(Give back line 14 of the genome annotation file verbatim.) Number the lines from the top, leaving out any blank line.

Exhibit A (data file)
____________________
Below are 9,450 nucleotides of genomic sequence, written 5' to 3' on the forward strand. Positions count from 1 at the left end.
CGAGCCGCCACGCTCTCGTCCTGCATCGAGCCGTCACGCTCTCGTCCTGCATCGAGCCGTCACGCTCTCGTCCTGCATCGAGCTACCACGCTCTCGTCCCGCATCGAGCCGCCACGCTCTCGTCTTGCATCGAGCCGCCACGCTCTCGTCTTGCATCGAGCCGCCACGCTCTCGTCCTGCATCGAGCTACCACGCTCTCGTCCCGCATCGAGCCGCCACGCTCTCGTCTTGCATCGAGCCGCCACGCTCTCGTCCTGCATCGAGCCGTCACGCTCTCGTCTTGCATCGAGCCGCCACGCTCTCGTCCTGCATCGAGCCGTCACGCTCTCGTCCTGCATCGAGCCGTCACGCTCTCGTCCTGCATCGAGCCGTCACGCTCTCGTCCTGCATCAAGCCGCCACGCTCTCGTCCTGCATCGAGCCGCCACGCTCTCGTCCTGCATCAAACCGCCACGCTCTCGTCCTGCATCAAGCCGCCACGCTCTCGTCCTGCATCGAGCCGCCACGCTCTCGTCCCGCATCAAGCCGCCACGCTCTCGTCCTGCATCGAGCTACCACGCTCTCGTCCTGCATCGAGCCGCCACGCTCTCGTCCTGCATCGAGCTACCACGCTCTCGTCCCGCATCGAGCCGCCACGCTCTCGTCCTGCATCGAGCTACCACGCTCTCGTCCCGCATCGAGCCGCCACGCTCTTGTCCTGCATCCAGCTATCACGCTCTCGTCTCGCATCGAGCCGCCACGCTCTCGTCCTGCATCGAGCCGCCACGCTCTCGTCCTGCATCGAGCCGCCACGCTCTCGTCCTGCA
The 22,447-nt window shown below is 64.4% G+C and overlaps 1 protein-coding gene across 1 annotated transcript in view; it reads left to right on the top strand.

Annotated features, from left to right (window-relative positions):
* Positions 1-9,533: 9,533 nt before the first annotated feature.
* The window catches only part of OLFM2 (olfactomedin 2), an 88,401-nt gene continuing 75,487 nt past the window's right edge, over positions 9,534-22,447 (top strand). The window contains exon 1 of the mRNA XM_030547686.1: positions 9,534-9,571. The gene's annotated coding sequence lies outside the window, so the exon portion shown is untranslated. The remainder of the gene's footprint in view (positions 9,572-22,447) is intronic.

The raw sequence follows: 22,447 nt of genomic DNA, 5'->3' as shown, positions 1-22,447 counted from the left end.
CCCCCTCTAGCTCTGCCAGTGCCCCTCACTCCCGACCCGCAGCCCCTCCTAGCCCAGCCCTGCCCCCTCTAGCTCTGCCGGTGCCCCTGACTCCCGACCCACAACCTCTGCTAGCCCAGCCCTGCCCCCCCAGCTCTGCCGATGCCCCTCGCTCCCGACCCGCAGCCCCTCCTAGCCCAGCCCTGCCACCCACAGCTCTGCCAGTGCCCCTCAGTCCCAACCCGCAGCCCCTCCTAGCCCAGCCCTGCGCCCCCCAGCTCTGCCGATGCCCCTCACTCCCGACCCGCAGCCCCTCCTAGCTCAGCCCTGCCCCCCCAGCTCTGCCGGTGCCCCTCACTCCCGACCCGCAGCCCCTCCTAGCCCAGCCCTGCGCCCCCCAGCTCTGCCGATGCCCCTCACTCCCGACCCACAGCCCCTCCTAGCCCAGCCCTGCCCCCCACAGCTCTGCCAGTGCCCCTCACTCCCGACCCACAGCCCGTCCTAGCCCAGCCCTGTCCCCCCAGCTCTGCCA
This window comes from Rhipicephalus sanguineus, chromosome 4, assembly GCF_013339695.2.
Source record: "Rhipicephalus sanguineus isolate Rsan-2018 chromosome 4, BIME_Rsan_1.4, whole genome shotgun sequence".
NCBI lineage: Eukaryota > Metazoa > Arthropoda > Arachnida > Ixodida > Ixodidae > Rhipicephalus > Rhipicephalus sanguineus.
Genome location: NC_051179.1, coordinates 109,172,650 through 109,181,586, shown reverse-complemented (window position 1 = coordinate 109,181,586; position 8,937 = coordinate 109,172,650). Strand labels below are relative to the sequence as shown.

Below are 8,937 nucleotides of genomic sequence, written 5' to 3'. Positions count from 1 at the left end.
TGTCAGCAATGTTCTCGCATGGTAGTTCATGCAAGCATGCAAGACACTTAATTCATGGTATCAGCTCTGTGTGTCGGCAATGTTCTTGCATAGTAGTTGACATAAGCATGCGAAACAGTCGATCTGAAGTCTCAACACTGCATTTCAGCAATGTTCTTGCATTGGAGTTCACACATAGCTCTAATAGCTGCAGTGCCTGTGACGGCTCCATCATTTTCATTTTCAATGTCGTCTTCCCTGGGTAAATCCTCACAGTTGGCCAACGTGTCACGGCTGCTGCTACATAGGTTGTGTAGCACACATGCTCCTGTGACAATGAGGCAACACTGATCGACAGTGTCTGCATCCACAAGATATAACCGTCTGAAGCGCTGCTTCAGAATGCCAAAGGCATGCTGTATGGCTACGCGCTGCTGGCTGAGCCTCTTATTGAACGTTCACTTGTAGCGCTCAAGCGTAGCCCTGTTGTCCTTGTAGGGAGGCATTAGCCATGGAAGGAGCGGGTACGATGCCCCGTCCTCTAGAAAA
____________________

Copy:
TGTCAGCAATGTTCTCGCATGGTAGTTCATGCAAGCATGCAAGACACTTAATTCATGGTATCAGCTCTGTGTGTCGGCAATGTTCTTGCATAGTAGTTGACATAAGCATGCGAAACAGTCGATCTGAAGTCTCAACACTGCATTTCAGCAATGTTCTTGCATTGGAGTTCACACATAGCTCTAATAGCTGCAGTGCCTGTGACGGCTCCATCATTTTCATTTTCAATGTCGTCTTCCCTGGGTAAATCCTCACAGTTGGCCAACGTGTCACGGCTGCTGCTACATAGGTTGTGTAGCACACATGCTCCTGTGACAATGAGGCAACACTGATCGACAGTGTCTGCATCCACAAGATATAACCGTCTGAAGCGCTGCTTCAGAATGCCAAAGGCATGCTGTATGGCTACGCGCTGCTGGCTGAGCCTCTTATTGAACGTTCACTTGTAGCGCTCAAGCGTAGCCCTGTTGTCCTTGTAGGGAGGCATTAGCCATGGAAGGAGCGGGTACGATGCCCCGTCCTCTAGAAAA